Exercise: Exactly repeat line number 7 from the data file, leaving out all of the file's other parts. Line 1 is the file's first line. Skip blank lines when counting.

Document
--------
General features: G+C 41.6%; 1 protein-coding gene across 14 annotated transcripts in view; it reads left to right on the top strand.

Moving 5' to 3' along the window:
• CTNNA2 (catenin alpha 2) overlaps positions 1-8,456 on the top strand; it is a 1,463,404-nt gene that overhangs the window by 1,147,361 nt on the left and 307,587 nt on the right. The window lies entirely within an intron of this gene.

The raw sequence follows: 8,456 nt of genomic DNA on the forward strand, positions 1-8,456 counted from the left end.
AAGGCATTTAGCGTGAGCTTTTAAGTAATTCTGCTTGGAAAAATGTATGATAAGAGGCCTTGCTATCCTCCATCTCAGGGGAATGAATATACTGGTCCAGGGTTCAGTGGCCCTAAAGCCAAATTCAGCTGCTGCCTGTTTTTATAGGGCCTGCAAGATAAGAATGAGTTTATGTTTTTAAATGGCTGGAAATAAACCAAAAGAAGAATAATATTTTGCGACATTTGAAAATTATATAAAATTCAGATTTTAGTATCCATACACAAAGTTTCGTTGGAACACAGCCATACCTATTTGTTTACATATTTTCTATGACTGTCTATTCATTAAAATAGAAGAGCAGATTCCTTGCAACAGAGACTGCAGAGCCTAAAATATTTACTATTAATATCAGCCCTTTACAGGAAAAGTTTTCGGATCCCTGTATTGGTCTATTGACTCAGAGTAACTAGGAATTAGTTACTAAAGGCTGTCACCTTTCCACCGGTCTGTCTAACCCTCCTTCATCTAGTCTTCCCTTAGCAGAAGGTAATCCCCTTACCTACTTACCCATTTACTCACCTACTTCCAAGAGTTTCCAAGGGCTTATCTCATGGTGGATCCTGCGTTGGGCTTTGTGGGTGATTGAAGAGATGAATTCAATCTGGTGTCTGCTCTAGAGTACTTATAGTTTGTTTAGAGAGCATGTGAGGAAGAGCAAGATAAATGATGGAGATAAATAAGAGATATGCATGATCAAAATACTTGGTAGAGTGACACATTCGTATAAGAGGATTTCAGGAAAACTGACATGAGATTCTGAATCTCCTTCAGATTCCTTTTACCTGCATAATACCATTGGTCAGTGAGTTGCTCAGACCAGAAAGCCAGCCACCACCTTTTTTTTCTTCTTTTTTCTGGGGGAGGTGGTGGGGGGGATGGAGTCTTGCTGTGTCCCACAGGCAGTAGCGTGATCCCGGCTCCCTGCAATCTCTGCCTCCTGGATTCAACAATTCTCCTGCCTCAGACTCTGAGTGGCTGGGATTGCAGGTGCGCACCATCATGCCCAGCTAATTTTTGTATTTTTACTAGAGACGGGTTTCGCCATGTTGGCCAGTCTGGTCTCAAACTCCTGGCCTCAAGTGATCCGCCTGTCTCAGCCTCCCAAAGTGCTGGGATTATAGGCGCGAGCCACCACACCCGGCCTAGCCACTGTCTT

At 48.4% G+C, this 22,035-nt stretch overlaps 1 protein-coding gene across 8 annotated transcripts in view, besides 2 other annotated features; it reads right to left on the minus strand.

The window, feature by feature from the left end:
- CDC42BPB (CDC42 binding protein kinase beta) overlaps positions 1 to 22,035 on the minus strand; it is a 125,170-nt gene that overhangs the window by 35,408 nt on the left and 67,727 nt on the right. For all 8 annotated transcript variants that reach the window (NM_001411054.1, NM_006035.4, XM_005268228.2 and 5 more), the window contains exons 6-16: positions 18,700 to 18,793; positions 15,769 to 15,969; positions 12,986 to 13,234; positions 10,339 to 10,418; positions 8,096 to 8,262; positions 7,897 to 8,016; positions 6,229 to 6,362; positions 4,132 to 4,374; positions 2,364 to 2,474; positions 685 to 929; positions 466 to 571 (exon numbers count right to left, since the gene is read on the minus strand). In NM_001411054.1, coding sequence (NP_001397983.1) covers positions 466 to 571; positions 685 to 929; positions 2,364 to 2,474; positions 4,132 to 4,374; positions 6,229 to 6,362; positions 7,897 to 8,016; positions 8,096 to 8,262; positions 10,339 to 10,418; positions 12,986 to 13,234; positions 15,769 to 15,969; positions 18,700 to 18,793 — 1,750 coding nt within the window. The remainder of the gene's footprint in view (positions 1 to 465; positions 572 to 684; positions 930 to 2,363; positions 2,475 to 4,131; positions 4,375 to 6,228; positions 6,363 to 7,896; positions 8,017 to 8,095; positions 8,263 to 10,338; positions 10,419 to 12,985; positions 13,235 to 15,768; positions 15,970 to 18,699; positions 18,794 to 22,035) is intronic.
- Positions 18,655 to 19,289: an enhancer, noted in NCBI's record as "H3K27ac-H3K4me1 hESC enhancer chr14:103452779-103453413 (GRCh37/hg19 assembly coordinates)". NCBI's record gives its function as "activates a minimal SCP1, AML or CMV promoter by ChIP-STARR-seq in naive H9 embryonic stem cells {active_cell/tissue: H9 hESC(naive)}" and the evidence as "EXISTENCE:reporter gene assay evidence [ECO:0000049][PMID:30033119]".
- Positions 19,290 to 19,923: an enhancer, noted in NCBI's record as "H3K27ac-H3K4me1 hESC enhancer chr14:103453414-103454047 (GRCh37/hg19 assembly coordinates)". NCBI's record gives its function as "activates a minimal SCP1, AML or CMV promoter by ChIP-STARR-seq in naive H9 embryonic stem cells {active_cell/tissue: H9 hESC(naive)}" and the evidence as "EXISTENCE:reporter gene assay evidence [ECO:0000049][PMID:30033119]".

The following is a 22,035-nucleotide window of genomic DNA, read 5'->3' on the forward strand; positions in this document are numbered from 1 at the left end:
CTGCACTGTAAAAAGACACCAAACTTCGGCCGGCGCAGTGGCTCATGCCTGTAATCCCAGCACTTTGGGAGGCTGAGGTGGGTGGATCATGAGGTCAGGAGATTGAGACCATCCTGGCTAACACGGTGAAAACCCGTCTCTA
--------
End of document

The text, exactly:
The window, feature by feature from the left end: